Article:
In 1975, country legend Loretta Lynn released a song with these lyrics:
All these years I’ve stayed at home
While you had all your fun
And every year that’s gone by
Another baby’s come
There’s gonna be some changes made
Right here on nursery hill
You’ve set this chicken your last time
‘Cause now I’ve got the pill.
She was denounced in pulpits throughout the country and the song was banned from many radio stations. It wasn’t the first time a song of hers had been banned. A few years earlier, her hit song, Rated X, about the double standard applied to divorced women, sparked similar outrage from the usual suspects, and was also banned. Lynn didn’t set out to make big political statements. She simply wrote from her life experience and the raw truths she expressed resonated with her many fans. In a 2010 interview with Terry Gross on NPR’s Fresh Air, Lynn remarked that she recorded a lot of songs that tell it like it is. “I guess,” she mused, “we’re not to talk about the way it is.”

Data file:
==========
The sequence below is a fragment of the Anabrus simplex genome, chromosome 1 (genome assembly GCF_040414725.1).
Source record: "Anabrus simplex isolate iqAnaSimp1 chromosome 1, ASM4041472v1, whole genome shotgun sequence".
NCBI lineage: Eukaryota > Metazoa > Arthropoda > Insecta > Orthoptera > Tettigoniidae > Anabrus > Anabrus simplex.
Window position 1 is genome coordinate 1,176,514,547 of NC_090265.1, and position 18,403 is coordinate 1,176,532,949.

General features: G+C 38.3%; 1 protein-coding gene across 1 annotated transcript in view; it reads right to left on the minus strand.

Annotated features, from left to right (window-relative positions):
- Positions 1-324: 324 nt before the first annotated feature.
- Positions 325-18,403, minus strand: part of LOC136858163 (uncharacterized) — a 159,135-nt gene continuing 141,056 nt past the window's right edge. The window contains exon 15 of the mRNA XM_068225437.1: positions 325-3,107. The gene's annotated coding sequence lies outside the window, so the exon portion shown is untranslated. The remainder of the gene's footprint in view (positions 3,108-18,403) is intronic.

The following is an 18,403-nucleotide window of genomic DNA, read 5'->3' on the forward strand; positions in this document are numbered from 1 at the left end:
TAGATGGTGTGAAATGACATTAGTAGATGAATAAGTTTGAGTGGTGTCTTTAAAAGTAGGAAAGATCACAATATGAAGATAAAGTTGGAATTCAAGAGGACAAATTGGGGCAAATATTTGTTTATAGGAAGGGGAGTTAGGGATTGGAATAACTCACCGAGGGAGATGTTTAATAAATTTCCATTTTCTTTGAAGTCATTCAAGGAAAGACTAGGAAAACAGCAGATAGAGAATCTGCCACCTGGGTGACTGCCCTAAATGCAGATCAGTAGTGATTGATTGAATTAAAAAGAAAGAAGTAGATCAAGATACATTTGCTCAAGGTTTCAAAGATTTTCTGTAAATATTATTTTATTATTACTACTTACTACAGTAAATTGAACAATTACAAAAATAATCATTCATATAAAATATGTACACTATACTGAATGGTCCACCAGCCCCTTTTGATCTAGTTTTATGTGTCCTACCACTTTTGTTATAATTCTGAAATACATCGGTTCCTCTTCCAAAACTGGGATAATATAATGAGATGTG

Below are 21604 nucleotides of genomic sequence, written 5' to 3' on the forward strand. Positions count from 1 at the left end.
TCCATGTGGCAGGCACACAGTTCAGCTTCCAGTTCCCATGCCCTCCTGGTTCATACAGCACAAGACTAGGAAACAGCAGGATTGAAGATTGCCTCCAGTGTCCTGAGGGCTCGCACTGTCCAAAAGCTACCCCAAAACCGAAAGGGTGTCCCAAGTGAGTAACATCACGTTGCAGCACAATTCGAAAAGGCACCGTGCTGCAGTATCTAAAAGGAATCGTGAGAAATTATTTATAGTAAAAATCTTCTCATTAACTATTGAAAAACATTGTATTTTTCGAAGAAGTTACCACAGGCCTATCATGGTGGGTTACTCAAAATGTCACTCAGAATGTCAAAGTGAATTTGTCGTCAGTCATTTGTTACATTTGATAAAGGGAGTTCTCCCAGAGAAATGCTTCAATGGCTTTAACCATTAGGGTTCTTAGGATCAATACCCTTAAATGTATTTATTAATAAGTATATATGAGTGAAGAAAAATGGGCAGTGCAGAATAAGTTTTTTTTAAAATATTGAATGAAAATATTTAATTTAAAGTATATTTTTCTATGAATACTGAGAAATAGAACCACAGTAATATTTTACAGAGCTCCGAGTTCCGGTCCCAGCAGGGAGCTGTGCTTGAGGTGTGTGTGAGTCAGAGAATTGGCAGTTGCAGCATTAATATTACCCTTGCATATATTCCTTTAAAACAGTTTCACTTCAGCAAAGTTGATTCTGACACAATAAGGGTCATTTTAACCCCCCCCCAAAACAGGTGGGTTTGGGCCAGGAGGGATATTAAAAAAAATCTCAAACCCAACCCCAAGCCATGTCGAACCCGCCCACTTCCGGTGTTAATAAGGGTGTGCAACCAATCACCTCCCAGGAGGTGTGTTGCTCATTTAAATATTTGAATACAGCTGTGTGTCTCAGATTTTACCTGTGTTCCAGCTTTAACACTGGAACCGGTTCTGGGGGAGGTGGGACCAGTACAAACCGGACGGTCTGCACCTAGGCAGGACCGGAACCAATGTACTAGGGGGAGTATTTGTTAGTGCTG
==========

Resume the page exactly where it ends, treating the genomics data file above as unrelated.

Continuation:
Lynn had her first child when she was just 14 years old, and four children by the time she was19. By the time she recorded “The Pill” she’d had six children, (including a set of twins), and three miscarriages. She never took birth control pills, but would have, she told Terry Gross, had they been available to her. “It’s hard for a woman,” she said, “to have so many kids.”
I think of her now as I struggle to respond to the birth control issue. I am an intensely private person, not one of those writers who regularly examine and analyze their personal lives for public consumption. But the attack on birth control and women who use it, (nearly all women, during their child-bearing years), is deeply personal. The insults Rush Limbaugh, Patricia Heaton, and others have heaped on Sandra Fluke, hit me like blows to the stomach. The attacks politicians make on insurance coverage of birth control for perceived political gain – (Who are the real prostitutes here?) – similarly hit me where I live. Is there any better illustration of the maxim the personal is political?